Hope Mills man touts uses for coal ash

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Hope Mills man touts uses for coal ash

At the corner of Hay and Anderson streets in Fayettevile, stands neon signs with a clear message.

Coal ash can create jobs. Lots of them.

Tommy Hall, a Hope Mills man, is pushing a product he said he's patented after four years of experimentation - "Plashtic."

Plashtic is a mix of plastic and coal ash. Hall said the re-usable substance can create water filters, auto parts, road material and much more.

The clean water aspect comes through eliminating coal ash mercury contents by fusing it with the petroleum product in plastic, Hall said.

"You can melt this over and over and over again," said Hall, digging his hands into a huge bucket of plastic shred. "It's not all an one-time thing. I melted this about four times already and melted it over and over again. It still turns into the same thing. It's ready to be made into product. It's begging for work."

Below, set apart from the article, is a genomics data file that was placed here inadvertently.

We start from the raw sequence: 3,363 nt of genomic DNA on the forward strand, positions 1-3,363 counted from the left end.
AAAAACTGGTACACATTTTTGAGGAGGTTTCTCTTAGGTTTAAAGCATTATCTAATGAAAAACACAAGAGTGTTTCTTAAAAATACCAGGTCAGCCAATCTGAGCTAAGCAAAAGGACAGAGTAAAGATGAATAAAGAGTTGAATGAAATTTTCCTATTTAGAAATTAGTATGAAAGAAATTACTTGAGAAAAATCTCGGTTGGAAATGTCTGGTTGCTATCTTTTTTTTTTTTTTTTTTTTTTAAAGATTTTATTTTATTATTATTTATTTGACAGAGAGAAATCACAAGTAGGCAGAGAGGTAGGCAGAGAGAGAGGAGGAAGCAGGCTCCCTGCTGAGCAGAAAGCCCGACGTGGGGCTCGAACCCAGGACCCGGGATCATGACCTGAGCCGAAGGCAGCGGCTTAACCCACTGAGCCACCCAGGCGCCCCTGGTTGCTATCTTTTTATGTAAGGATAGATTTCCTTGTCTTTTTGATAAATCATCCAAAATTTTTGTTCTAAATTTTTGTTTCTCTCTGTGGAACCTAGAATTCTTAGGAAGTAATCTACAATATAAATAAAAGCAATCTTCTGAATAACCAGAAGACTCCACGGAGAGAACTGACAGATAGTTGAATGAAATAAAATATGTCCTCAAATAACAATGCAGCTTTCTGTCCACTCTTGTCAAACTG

Hall and three of his friends set up a demonstration shop on Hay Street Tuesday morning, with the plastic shred bucket and hardened coal ash materials on display in the back of his pick-up truck. Hall said since patenting plashtic several months ago, manufacturers have reached out to him with interest.

So far though, there's been no deal. He believes the alternative to dumping is a sure-fire way to create product, environmental cleansing, and jobs.

"This here is the best thing that ever hit the market, since the automobile and since the first plane that was ever flown by the Wright Brothers," Hall declared.

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sciencecoal ashFayetteville
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